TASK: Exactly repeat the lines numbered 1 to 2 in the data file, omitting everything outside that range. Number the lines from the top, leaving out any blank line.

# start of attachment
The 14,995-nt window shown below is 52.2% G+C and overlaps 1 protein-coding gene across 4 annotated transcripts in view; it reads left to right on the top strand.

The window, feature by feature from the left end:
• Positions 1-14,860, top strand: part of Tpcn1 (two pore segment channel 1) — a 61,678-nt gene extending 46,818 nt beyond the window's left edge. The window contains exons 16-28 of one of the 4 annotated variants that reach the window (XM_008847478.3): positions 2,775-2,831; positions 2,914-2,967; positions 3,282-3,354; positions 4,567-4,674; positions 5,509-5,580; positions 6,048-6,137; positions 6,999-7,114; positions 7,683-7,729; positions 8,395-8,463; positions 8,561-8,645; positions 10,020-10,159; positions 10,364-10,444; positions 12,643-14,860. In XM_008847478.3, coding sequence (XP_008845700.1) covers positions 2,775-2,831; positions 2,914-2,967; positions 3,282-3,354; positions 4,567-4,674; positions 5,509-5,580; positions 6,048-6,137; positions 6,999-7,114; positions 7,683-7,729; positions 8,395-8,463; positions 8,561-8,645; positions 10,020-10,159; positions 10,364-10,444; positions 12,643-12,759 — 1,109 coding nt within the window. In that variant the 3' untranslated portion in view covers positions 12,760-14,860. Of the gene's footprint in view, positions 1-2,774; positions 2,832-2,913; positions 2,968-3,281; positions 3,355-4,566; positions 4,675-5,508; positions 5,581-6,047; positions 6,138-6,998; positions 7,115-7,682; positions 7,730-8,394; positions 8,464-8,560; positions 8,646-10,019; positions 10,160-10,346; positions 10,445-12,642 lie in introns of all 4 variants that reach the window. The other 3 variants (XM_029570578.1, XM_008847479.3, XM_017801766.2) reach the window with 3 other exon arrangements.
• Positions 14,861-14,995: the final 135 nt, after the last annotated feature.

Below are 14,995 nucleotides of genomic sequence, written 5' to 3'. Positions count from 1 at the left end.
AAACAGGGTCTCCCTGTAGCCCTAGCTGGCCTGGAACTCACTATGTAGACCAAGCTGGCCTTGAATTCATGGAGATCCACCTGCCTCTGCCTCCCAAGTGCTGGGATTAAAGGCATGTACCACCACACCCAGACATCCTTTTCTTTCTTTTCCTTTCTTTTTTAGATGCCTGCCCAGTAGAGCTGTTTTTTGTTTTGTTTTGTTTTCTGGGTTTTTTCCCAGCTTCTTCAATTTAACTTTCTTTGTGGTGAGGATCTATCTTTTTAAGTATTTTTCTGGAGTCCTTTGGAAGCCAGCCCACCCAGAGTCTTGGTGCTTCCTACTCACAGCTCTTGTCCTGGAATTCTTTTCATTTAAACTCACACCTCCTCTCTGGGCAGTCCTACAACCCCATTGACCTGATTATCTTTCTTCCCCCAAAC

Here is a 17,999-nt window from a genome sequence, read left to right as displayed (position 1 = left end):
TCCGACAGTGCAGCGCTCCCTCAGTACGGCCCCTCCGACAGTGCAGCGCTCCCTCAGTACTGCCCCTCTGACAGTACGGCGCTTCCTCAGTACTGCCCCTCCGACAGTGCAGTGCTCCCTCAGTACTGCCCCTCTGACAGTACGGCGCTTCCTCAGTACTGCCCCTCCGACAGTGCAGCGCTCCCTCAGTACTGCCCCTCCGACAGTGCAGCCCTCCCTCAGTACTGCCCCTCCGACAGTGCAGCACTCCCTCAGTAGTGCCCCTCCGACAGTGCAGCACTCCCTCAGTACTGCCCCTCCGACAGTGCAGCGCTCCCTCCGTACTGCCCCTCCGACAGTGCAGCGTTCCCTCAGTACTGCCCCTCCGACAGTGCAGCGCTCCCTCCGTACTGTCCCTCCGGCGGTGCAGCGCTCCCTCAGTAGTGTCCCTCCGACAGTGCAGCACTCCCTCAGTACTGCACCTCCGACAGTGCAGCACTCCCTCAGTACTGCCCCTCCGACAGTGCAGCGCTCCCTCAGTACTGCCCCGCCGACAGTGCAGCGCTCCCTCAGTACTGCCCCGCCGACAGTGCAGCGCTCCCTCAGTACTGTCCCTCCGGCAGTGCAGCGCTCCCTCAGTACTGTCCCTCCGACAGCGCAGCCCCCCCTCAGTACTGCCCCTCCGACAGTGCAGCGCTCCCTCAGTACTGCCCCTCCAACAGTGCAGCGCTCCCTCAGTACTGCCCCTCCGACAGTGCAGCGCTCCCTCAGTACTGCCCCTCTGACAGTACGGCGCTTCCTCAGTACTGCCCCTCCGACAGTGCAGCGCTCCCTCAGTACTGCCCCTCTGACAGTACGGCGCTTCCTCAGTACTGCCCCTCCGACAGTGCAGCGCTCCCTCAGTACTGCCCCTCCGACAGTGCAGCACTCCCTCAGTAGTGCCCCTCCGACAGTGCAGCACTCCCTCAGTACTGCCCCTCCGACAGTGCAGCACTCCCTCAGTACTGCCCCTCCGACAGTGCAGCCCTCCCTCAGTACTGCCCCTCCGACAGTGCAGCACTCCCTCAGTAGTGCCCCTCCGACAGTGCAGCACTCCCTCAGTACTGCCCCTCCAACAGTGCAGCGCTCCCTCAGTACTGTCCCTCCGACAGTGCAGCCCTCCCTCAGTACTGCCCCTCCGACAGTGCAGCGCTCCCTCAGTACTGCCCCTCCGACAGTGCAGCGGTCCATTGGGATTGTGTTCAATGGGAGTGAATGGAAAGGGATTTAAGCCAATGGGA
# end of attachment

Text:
The 14,995-nt window shown below is 52.2% G+C and overlaps 1 protein-coding gene across 4 annotated transcripts in view; it reads left to right on the top strand.

The window, feature by feature from the left end: